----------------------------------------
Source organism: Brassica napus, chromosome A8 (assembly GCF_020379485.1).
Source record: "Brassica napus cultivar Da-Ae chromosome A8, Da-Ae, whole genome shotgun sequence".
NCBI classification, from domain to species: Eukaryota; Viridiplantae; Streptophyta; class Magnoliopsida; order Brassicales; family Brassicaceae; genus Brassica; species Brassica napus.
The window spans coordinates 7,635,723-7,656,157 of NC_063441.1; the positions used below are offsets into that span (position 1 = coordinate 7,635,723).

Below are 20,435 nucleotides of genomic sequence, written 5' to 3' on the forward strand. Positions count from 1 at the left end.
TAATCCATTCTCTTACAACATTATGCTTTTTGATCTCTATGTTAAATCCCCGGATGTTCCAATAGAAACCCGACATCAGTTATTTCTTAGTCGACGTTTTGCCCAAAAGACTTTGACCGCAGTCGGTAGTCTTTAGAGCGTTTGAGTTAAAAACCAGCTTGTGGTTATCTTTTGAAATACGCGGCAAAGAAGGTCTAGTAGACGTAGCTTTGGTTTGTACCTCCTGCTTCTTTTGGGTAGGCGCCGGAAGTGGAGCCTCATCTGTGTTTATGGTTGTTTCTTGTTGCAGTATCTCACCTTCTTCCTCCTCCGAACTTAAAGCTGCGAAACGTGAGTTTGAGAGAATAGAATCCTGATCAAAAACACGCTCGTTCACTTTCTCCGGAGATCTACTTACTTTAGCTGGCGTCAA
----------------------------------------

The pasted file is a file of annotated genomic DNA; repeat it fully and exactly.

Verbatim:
Source organism: Brassica napus, chromosome A8 (assembly GCF_020379485.1).
Source record: "Brassica napus cultivar Da-Ae chromosome A8, Da-Ae, whole genome shotgun sequence".
NCBI classification, from domain to species: Eukaryota; Viridiplantae; Streptophyta; class Magnoliopsida; order Brassicales; family Brassicaceae; genus Brassica; species Brassica napus.
The window spans coordinates 7,635,723-7,656,157 of NC_063441.1; the positions used below are offsets into that span (position 1 = coordinate 7,635,723).

Below are 20,435 nucleotides of genomic sequence, written 5' to 3' on the forward strand. Positions count from 1 at the left end.
TAATCCATTCTCTTACAACATTATGCTTTTTGATCTCTATGTTAAATCCCCGGATGTTCCAATAGAAACCCGACATCAGTTATTTCTTAGTCGACGTTTTGCCCAAAAGACTTTGACCGCAGTCGGTAGTCTTTAGAGCGTTTGAGTTAAAAACCAGCTTGTGGTTATCTTTTGAAATACGCGGCAAAGAAGGTCTAGTAGACGTAGCTTTGGTTTGTACCTCCTGCTTCTTTTGGGTAGGCGCCGGAAGTGGAGCCTCATCTGTGTTTATGGTTGTTTCTTGTTGCAGTATCTCACCTTCTTCCTCCTCCGAACTTAAAGCTGCGAAACGTGAGTTTGAGAGAATAGAATCCTGATCAAAAACACGCTCGTTCACTTTCTCCGGAGATCTACTTACTTTAGCTGGCGTCAA